I'm excited to share this wonderful post from a future occupational therapist!
When I was a junior in college, I learned a big lesson from a very little boy: it is the small victories that make life worthwhile. As someone with a calling to be an occupational therapist and a heart for kids, I jumped at the opportunity to work with Sam, a 3-year old boy with developmental disabilities. When I first met Sam, his abilities were fairly limited, namely his motor skills. He was yet to sit or crawl and had trouble holding his head up; nevertheless, he rolled everywhere! Although Sam was nonverbal, he communicated in his own way—mostly with giggles and smiles. To call him a flirt is an understatement! At the time I began caring for Sam, he had just started preschool and had begun working with the school’s occupational therapist. I attempted to supplement his therapy by continuing to help Sam with his goals during my time with him.
Sam’s progress was slow at first. I felt unsure of the effects that the occupational therapist and I were having on him, but my hope was renewed the day Sam put a Goldfish into his mouth for the first time. Then came two Goldfish, then three…soon he was attempting to eat the whole bag! This seemingly tiny breakthrough catapulted Sam; his progress throughout the rest of that year was truly remarkable. His strength improved, along with his fine motor skills. Sam was now able to hold his head up long enough to read a book or swing with me on a warm afternoon. A few Goldfish eaten independently turned into entire meals, and songs once simply sung to liven up the car ride home became tunes in which Sam could clap along. Another essential skill Sam learned was sign language. Signs like “more” and “finished” became an integral part of his vocabulary, which were of great use during mealtimes. A few signs may seem like a minor accomplishment, but the difference they made in Sam’s ability to communicate his wants and needs was monumental.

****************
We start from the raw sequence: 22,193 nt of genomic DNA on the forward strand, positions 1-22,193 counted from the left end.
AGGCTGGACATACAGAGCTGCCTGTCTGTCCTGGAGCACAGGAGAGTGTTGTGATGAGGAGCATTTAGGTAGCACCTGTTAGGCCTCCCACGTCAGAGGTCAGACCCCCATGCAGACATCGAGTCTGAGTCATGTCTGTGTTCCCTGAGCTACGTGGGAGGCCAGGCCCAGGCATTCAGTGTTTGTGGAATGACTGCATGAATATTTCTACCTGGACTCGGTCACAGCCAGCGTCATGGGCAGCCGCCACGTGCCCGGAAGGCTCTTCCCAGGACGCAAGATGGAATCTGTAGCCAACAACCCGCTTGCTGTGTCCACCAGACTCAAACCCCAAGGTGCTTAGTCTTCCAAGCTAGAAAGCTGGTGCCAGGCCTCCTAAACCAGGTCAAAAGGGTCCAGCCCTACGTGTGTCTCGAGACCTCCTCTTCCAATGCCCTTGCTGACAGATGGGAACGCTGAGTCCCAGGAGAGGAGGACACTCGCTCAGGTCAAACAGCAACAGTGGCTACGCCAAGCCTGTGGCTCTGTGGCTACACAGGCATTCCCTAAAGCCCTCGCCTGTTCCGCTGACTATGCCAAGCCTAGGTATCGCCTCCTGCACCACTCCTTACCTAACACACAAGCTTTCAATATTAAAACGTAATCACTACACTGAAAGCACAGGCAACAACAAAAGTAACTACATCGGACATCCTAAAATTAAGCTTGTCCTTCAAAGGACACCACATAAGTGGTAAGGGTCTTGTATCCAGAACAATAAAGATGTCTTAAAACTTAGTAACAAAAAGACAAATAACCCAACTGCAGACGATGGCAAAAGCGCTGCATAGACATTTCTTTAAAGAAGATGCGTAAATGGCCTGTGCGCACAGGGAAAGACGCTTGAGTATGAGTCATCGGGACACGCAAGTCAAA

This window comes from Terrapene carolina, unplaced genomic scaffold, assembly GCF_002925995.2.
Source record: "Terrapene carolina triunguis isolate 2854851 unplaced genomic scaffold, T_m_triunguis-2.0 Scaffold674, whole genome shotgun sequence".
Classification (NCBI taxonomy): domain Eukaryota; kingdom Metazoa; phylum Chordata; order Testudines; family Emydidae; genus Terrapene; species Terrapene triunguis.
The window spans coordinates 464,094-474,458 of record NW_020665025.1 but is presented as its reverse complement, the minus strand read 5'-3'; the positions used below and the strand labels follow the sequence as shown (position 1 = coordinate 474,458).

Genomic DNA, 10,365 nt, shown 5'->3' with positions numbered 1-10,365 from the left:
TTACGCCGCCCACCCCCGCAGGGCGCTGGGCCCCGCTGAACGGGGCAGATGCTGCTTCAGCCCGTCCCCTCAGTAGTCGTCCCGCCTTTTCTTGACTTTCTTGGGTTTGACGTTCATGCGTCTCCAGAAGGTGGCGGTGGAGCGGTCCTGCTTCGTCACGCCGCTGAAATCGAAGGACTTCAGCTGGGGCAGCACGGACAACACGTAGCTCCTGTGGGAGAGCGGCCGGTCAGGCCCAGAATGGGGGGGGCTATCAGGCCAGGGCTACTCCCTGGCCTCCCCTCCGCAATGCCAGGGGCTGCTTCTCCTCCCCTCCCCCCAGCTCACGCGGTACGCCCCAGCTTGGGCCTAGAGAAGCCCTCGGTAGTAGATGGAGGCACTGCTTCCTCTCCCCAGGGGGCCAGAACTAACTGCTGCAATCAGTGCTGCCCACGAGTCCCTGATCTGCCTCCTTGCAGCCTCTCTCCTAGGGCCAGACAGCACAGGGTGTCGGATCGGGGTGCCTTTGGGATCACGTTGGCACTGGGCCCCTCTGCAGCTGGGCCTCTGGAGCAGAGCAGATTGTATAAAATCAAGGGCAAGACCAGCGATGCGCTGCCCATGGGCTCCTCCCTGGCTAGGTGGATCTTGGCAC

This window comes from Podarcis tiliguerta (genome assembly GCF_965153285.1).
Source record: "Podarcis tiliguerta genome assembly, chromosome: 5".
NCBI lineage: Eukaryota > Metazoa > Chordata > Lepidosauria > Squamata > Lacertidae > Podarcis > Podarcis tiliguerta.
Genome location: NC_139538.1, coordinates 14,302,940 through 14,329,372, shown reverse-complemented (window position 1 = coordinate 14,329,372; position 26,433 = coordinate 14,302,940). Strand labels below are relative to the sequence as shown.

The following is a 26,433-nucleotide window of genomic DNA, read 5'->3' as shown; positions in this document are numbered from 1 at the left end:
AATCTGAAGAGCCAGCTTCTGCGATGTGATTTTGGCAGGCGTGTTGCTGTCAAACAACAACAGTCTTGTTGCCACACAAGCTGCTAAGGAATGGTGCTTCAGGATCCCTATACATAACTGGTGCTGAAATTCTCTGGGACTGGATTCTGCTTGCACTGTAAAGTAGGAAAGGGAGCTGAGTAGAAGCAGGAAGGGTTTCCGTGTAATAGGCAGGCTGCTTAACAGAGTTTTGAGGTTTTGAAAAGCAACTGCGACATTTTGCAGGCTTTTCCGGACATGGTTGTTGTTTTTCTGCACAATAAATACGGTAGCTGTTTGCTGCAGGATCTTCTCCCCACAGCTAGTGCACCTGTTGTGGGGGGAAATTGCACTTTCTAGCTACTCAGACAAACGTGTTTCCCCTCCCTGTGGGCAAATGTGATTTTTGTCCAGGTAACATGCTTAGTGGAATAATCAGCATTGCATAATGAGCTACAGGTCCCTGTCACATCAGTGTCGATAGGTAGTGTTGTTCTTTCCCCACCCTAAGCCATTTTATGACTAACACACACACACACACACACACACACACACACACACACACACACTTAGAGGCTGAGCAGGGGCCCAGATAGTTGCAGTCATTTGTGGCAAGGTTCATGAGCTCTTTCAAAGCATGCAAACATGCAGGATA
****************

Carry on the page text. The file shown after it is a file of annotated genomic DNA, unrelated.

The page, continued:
Occupational therapy had a marked impact on Sam’s quality of life, and continues to do so today. Not only has Sam experienced its positive effects, but his family has reaped the benefits as well. Although the improvements made through occupational therapy may be small victories, they amount to something so much greater: independence, self-esteem, well-being, and overall participation in life. I can’t think of a more wonderful thing to help people achieve!
To read the next post in the "little things" series, click HERE!